Strike two: Axl is also under the influence of the Fog, and tends to forget and rediscover things frequently. As a weekend/commute reader, I often had to flip back to reread, because I wasn’t sure whether it was my memory or Axl’s that was unreliable.

Then a couple of new characters are introduced– Gawain and Wistan. Axl doesn’t know if they are friend or foe, but seems inclined to trust them. He also finds them vaguely familiar… Argh! Strike three: everything is vague, and at 2/3rds of the way through, I expected at least a hint or two.

As expected from Ishiguro, there is a twist in the end of the story that ties things together in a neat, albeit slightly heartbreaking, way. I did not get that far into the book, but I’ll reveal what I understood of the ending from summaries: the amnesia-inducing fog is caused by the breath of Querig; this is intended to cause the Britons and Saxons to live in peace despite the British massacre of Saxons. Gawain is actually Querig’s protector, and Wistan kills him, and then the dragon, to rescue everyone from memory loss.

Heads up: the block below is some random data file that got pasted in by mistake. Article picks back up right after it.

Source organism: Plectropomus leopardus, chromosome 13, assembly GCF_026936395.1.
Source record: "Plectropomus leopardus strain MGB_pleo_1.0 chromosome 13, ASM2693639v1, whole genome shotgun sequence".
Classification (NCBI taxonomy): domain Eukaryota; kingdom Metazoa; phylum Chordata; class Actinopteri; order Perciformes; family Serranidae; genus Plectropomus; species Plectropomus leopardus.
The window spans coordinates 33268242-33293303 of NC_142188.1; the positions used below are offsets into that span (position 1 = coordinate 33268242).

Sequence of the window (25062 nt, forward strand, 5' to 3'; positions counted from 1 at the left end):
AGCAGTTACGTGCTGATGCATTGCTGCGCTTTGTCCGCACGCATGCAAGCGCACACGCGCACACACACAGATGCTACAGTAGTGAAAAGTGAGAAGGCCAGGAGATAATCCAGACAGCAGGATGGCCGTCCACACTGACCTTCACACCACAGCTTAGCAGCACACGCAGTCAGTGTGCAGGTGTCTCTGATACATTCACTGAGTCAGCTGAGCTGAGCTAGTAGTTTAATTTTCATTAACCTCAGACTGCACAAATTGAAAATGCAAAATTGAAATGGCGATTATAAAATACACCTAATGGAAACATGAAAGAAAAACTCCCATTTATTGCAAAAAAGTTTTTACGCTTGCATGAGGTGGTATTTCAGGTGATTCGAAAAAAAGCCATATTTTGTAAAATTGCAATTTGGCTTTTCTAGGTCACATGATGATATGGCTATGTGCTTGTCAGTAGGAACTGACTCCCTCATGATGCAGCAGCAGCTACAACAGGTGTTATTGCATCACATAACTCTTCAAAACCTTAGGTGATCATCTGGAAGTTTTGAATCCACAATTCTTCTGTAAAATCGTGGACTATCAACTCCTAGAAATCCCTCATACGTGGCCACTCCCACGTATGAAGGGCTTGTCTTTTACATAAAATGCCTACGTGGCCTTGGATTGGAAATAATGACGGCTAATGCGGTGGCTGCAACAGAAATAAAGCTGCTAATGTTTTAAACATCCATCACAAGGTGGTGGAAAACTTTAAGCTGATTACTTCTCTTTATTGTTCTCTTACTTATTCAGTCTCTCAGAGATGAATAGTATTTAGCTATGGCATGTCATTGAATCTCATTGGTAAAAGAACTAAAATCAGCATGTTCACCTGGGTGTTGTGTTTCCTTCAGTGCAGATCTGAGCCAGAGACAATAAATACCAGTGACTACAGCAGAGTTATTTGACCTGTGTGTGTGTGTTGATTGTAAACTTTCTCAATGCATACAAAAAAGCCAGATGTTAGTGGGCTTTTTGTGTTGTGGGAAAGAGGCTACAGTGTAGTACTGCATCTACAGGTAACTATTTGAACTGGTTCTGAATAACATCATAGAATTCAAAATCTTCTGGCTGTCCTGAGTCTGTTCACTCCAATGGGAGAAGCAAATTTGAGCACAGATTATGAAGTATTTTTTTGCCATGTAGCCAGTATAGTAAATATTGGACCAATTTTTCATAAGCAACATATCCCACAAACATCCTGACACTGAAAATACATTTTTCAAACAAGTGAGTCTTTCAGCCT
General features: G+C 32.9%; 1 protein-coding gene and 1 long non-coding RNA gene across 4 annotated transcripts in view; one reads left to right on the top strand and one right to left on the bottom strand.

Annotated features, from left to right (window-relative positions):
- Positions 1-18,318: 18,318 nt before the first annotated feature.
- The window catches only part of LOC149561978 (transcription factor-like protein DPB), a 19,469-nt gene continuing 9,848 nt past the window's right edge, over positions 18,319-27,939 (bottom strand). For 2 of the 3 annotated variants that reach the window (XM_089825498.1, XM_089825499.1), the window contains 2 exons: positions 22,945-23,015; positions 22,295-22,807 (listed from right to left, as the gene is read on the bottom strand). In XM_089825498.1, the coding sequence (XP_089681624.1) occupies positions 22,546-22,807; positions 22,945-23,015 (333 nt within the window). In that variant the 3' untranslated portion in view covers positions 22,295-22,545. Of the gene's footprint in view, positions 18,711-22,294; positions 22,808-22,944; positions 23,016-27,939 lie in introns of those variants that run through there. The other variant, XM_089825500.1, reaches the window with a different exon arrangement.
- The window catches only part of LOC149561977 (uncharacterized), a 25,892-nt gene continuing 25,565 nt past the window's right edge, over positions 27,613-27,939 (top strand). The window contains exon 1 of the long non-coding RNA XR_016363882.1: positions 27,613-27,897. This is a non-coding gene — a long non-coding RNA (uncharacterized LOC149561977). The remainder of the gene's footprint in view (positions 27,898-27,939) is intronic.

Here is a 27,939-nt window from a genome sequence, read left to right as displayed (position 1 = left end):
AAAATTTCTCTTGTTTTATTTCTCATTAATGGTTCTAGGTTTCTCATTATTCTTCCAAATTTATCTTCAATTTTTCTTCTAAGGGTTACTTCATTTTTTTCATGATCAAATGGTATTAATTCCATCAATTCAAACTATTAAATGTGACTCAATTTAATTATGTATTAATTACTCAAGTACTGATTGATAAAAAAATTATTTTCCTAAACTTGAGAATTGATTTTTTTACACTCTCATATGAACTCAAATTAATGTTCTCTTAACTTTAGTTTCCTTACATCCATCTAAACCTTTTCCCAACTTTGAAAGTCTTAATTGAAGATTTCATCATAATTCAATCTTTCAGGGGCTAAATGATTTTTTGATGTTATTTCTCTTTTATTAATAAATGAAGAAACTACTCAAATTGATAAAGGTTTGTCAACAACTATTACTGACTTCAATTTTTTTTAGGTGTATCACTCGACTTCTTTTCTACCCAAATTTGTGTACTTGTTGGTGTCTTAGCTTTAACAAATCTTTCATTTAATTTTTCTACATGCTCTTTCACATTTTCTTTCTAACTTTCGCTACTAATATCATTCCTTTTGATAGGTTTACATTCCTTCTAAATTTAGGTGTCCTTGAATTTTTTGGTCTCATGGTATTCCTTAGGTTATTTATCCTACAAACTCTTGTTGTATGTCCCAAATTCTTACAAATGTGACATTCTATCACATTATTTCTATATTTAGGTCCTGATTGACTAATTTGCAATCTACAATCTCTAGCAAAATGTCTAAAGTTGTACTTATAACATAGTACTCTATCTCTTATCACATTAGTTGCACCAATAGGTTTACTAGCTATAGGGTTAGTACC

This is pretty thought-provoking. We are told that we need to study history to avoid repeating the mistakes of the past. But could deliberately avoiding history enable us to live more peacefully in the present by erasing prejudices? Were the amnesiac Britons and Saxons in the story doomed to fight once again?

I don’t regret not finishing this book- it put me in a reading rut for a month. Maybe someday I’ll have the time and energy to give it the patience it deserves. I recommend this book to Ishiguro fans who have some time on their hands. 1.5/5.

Nostalgia in a book

I’ve been laid up with a recurring infection that has put me behind on my reviews. Not to mention my reading, though that has been on the back burner for years now.